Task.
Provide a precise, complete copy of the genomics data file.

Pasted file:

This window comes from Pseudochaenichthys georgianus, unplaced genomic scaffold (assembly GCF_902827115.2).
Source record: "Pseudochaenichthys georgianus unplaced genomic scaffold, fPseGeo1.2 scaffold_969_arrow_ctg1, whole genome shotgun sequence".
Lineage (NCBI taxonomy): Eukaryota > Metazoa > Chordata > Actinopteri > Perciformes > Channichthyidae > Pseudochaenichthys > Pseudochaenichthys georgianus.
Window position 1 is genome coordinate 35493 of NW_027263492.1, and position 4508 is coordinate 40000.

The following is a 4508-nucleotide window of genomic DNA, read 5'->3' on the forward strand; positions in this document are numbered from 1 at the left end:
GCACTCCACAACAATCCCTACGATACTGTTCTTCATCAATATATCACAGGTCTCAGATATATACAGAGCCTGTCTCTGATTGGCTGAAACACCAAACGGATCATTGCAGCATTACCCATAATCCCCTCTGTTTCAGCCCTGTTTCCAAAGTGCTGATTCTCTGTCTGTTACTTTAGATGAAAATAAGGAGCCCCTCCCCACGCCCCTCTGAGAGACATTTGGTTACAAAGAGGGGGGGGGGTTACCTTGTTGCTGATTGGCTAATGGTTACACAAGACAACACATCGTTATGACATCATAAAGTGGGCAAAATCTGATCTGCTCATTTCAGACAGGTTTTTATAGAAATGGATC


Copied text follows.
This window comes from Pseudochaenichthys georgianus, unplaced genomic scaffold (assembly GCF_902827115.2).
Source record: "Pseudochaenichthys georgianus unplaced genomic scaffold, fPseGeo1.2 scaffold_969_arrow_ctg1, whole genome shotgun sequence".
Lineage (NCBI taxonomy): Eukaryota > Metazoa > Chordata > Actinopteri > Perciformes > Channichthyidae > Pseudochaenichthys > Pseudochaenichthys georgianus.
Window position 1 is genome coordinate 35493 of NW_027263492.1, and position 4508 is coordinate 40000.

The following is a 4508-nucleotide window of genomic DNA, read 5'->3' on the forward strand; positions in this document are numbered from 1 at the left end:
GCACTCCACAACAATCCCTACGATACTGTTCTTCATCAATATATCACAGGTCTCAGATATATACAGAGCCTGTCTCTGATTGGCTGAAACACCAAACGGATCATTGCAGCATTACCCATAATCCCCTCTGTTTCAGCCCTGTTTCCAAAGTGCTGATTCTCTGTCTGTTACTTTAGATGAAAATAAGGAGCCCCTCCCCACGCCCCTCTGAGAGACATTTGGTTACAAAGAGGGGGGGGGGTTACCTTGTTGCTGATTGGCTAATGGTTACACAAGACAACACATCGTTATGACATCATAAAGTGGGCAAAATCTGATCTGCTCATTTCAGACAGGTTTTTATAGAAATGGATC